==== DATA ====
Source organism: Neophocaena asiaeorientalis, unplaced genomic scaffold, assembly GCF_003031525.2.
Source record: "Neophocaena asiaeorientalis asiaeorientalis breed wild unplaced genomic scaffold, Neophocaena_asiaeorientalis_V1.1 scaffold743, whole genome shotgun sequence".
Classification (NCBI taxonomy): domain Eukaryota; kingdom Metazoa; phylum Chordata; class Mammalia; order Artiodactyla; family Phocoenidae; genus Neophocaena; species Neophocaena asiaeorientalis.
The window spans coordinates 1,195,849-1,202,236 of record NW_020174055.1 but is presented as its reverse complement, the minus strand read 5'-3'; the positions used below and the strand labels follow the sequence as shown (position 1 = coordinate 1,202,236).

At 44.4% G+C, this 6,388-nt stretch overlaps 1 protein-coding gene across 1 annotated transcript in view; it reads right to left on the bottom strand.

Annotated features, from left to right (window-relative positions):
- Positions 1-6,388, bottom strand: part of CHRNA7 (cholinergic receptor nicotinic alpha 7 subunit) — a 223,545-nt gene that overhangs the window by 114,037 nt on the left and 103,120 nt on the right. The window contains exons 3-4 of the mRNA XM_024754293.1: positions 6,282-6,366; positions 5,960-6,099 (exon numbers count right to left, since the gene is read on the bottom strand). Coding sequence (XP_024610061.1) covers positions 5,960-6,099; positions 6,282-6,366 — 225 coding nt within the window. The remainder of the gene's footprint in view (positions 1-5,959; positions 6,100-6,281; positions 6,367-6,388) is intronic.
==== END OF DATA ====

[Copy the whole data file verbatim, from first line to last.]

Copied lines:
Source organism: Neophocaena asiaeorientalis, unplaced genomic scaffold, assembly GCF_003031525.2.
Source record: "Neophocaena asiaeorientalis asiaeorientalis breed wild unplaced genomic scaffold, Neophocaena_asiaeorientalis_V1.1 scaffold743, whole genome shotgun sequence".
Classification (NCBI taxonomy): domain Eukaryota; kingdom Metazoa; phylum Chordata; class Mammalia; order Artiodactyla; family Phocoenidae; genus Neophocaena; species Neophocaena asiaeorientalis.
The window spans coordinates 1,195,849-1,202,236 of record NW_020174055.1 but is presented as its reverse complement, the minus strand read 5'-3'; the positions used below and the strand labels follow the sequence as shown (position 1 = coordinate 1,202,236).

At 44.4% G+C, this 6,388-nt stretch overlaps 1 protein-coding gene across 1 annotated transcript in view; it reads right to left on the bottom strand.

Annotated features, from left to right (window-relative positions):
- Positions 1-6,388, bottom strand: part of CHRNA7 (cholinergic receptor nicotinic alpha 7 subunit) — a 223,545-nt gene that overhangs the window by 114,037 nt on the left and 103,120 nt on the right. The window contains exons 3-4 of the mRNA XM_024754293.1: positions 6,282-6,366; positions 5,960-6,099 (exon numbers count right to left, since the gene is read on the bottom strand). Coding sequence (XP_024610061.1) covers positions 5,960-6,099; positions 6,282-6,366 — 225 coding nt within the window. The remainder of the gene's footprint in view (positions 1-5,959; positions 6,100-6,281; positions 6,367-6,388) is intronic.